While aid agencies organized pallets of water, diapers, baby food and snack bars for the arrivals, locals from Beremend arrived with pots of goulash and home-baked cakes for the scores of police officers awaiting the surge.
There was also a military component that was extraordinary for a border between two European Union countries. Three military Humvees armed with 12.7mm guns waited in the transit zone, while soldiers in body armor and carrying riot shields marched into the area as the first buses of refugees arrived.
Bus after bus arrived from Croatia, unloading refugees who were tired but elated to be making progress toward Germany, their goal.
“We took a risk. It was a very difficult crossing, the waves were very high, but staying at home is more dangerous than making this journey,” said Nawaf, a teacher from northeast Syria who had been traveling for eight days with his wife, Maha, and their 1-year-old daughter, Sara.
The last few days involved crisscrossing Serbia and Croatia as borders opened and shut without notice. They were sleeping rough when they were picked up by Croatian authorities and brought to the border.
“All we want is peace and freedom. We are so liberal. We just want to get to Germany and stay and work in Germany,” said Nawaf as he sat in a sweltering bus to ride into the Hungarian transfer zone.
They did not know where they were going.
Later, the same refugees were spotted at the nearest train station. Police there said they would travel by train to the Austrian border. The refugees waved and smiled as they saw familiar reporters.
“No one told us where we are going or what we are doing,” said Said, a 23-year-old English major from Damascus University, as he came off one of the buses to board a train at the Magyarboly station. “They’re just telling us to line up, go here, get on this bus, like we are uncivilized people, but we are not uncivilized people. We just want to do well.”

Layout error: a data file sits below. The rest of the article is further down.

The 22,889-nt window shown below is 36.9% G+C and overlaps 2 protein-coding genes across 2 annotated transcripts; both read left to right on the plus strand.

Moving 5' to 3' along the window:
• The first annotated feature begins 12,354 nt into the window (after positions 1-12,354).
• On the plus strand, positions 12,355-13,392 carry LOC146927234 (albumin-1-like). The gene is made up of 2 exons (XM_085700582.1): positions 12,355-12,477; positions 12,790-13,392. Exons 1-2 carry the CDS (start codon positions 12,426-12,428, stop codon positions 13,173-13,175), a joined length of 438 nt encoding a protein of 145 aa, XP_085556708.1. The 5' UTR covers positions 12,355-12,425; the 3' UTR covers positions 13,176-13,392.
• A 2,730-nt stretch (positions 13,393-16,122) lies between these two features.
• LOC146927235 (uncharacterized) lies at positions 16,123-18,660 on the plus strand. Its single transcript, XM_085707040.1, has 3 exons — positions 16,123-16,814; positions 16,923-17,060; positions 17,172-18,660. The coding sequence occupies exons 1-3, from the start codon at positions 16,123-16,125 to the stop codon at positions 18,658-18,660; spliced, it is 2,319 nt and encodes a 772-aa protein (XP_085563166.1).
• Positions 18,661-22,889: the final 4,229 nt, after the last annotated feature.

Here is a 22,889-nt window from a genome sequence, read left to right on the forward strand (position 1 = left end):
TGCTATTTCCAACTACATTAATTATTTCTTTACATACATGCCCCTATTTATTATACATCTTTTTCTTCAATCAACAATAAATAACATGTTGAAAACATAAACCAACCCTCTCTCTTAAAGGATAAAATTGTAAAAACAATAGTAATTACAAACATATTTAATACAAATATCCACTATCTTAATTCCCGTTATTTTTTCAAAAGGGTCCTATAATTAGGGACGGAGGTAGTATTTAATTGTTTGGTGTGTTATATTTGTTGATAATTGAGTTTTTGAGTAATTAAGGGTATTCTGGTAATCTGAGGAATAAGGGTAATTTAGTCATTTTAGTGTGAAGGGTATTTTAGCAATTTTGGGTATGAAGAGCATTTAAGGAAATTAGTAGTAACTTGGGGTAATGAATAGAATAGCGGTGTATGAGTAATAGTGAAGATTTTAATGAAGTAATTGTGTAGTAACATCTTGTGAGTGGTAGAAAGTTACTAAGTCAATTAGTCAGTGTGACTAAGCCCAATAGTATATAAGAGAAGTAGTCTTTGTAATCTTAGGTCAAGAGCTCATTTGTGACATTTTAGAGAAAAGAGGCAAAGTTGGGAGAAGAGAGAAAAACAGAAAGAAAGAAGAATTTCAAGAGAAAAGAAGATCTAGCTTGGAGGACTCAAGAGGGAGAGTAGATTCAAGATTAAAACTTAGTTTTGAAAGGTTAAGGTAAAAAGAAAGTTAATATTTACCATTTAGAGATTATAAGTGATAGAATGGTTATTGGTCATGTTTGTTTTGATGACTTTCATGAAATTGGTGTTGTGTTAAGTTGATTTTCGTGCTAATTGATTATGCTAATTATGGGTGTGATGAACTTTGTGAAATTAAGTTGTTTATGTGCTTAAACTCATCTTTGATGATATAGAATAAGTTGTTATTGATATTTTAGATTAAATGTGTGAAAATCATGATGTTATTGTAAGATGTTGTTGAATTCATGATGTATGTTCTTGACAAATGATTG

Said nevertheless had a huge smile across his face as word spread that they were being taken to the Austrian border.
Croatian leaders said their intent has been to treat the refugees with humanity, and many migrants say they have been warmly received, even if sometimes their hosts didn’t seem to know what they were doing.
Croatia has staggered under the weight of the influx after initially opening its arms to the refugees. The prime minister warned that the nation of
4.2 million could handle no more. But locals came out to help in spontaneous shows of generosity.
Mirela Majetich and her daughter dropped off an Iraqi family at a border bridge, seeing them off with a group photograph and some tears.
“We saw them with sick babies. Mothers. Pregnant women. It is heartbreaking, and we are not made of stone. We had to do something,” said Majetich, who works as an administrator in the state court.
She said Croatians remembered when they were the refugees knocking on Europe’s door during the chaos and violence of the Balkan wars two decades ago.
Today’s migrants entered Croatia from Serbia last week, passing close to the city of Vukovar, the scene of a months-long battle that left 2,000 dead in 1991 in some of the worst fighting in Europe since the end of World War II.
The heavily damaged Vukovar water tower, pocked with holes left by shelling, was preserved as a monument. A passerby can see it from miles away, if they know what to look for.
Fifield reported from Beremend, Hungary. Marica Rakicevic contributed to this report.